The Bone Biology Laboratory (BBL) began on the Texas A&M campus in 1993. In 1997, research funding from the National Space Biomedical Research Institute (NSBRI) made it possible for the BBL to hire full time staff for day-to-day running of the lab.
The lab's director, Dr. Susan Bloomfield, currently oversees a staff that includes one half-time lab manager, an Asst. Research Scientist, five graduate students, and three undergraduates. The area of bone biology is not often found in departments like heath and kinesiology and she's happy to be in charge of it here.
"It's a kind of small area, so I'm just thrilled that it has worked out here at Texas A&M to build a strong lab group that has very bright students and a great lab manager and I get to interact with muscle physiologists in our department and with the Bone Biomechanics Laboratory in Mechanical Engineering, headed up by Dr. Harry Hogan. We've integrated a lot of muscle and bone mechanics outcomes into our research."
Much of the research at the Bone Biology Laboratory deals with bone loss that occurs while astronauts are in space. With space flight, there is a potential for bone fracture since during 6-month missions. Astronauts lose bone density 10 times faster than post-menopausal women.
The BBL has been able to collect data on changes in bone and muscle from rats exposed to reduced weight bearing, which simulates quite well the weightless environment of space. The hope is to optimize the factors during the mission to counter bone loss and address answers for the long term for astronauts once they return to Earth and normal gravity.
Under current practice, the space agency does not release medical data on astronauts to the general public. Select researchers can access those data, but it's a long and arduous process, and it usually requires grant funding from NASA, NSBRI or related agencies.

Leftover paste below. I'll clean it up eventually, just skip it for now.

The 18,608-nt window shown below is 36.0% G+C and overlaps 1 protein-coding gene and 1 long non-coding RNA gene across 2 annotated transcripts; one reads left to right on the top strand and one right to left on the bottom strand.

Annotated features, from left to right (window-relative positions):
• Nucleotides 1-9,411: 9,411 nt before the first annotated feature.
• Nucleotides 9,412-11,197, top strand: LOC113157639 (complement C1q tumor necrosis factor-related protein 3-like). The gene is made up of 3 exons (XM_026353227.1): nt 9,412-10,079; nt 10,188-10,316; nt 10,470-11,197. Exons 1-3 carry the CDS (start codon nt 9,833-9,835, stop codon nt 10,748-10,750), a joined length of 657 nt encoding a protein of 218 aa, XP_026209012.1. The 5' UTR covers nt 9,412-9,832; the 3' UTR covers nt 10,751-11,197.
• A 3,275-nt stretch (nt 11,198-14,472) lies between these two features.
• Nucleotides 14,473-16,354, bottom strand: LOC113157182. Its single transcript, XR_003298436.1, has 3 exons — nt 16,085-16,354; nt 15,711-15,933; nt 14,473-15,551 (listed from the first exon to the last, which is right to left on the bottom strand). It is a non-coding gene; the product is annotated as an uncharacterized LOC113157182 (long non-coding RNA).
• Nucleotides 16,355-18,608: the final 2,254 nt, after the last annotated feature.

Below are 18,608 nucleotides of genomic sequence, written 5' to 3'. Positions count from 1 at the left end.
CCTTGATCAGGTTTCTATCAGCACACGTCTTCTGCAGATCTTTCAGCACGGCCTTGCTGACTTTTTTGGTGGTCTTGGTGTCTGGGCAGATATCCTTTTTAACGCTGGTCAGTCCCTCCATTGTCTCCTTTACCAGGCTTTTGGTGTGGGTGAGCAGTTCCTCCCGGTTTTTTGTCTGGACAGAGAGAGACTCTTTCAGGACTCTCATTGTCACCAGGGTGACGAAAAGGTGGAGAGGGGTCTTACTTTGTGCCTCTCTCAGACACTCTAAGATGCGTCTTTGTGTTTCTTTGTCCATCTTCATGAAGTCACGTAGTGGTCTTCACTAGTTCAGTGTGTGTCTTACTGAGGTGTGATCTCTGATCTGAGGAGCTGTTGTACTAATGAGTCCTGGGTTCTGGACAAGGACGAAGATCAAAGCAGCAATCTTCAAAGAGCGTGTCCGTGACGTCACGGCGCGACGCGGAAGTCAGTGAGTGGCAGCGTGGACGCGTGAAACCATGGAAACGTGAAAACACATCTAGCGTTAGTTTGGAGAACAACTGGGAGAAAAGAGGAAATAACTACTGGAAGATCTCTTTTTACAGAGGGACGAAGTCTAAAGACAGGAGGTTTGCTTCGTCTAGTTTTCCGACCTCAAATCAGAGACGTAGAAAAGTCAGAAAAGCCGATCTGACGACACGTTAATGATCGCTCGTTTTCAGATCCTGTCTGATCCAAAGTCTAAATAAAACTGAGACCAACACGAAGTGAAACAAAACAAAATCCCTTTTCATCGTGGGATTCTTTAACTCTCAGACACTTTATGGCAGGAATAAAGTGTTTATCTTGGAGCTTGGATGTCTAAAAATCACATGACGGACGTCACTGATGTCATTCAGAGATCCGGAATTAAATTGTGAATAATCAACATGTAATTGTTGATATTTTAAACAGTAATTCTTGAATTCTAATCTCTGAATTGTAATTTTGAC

"The ability to collect data for researchers who are external to the Johnson Space Center on astronaut crew members is almost impossible." Bloomfield says. "Only a very few number of people and experiments are approved. Because so many humans are going into space and to ensure a safe working environment for future astronauts, it's my opinion that NASA may have to change the privacy rules they have regarding astronauts about private medical data. Also, astronaut time during missions is very restricted, most of it dedicated to work tasks."
Other studies performed by the Bone Biology Laboratory have been helpful for the Department of Defense as they address weight loss in the military. There is a correlation between prolonged restriction of diet calories and bone cell activity in the body.
This type of research is useful for the armed services addressing issues with overweight people enlisting in the service. And it will also have effects on career officers who usually don't get the same amount of exercise they did in their younger days.
"With chronic dieting, you have negative impact on bone," Bloomfield says. "People who lose a lot of weight rapidly also lose some bone mass. That's OK if you talking about an obese person who usually starts with higher bone density but we are concerned about those near-normal weight persons who lose weight dramatically during basic training or career personnel."
With the addition of an assistant research scientist to the lab, Dr. Florence Lima, the types of studies the BBL can perform has grown exponentially. In addition, the growing skills of the BBL graduate student group is moving the lab into more sophisticated techniques. In the next five years, Dr. Bloomfield sees the lab moving into more of a mechanistic direction, and possibly applying for NIH (National Institutes of Health) funding.
The basic need of curiosity and wondering why something works the way it does fuels Dr. Bloomfield and her staff as they help the goal of success in space flight.
"Doing these NSBRI funded studies is a fun way to be involved with the space program, in solving problems important to astronaut health. And it's really fun for the undergraduates to be involved in the projects. Plus the chance to work with really bright students is probably my favorite part of the job."
Susan A. Bloomfield, Ph.D. - Director
Harry A. Hogan, Ph.D. - Collaborating Lab Director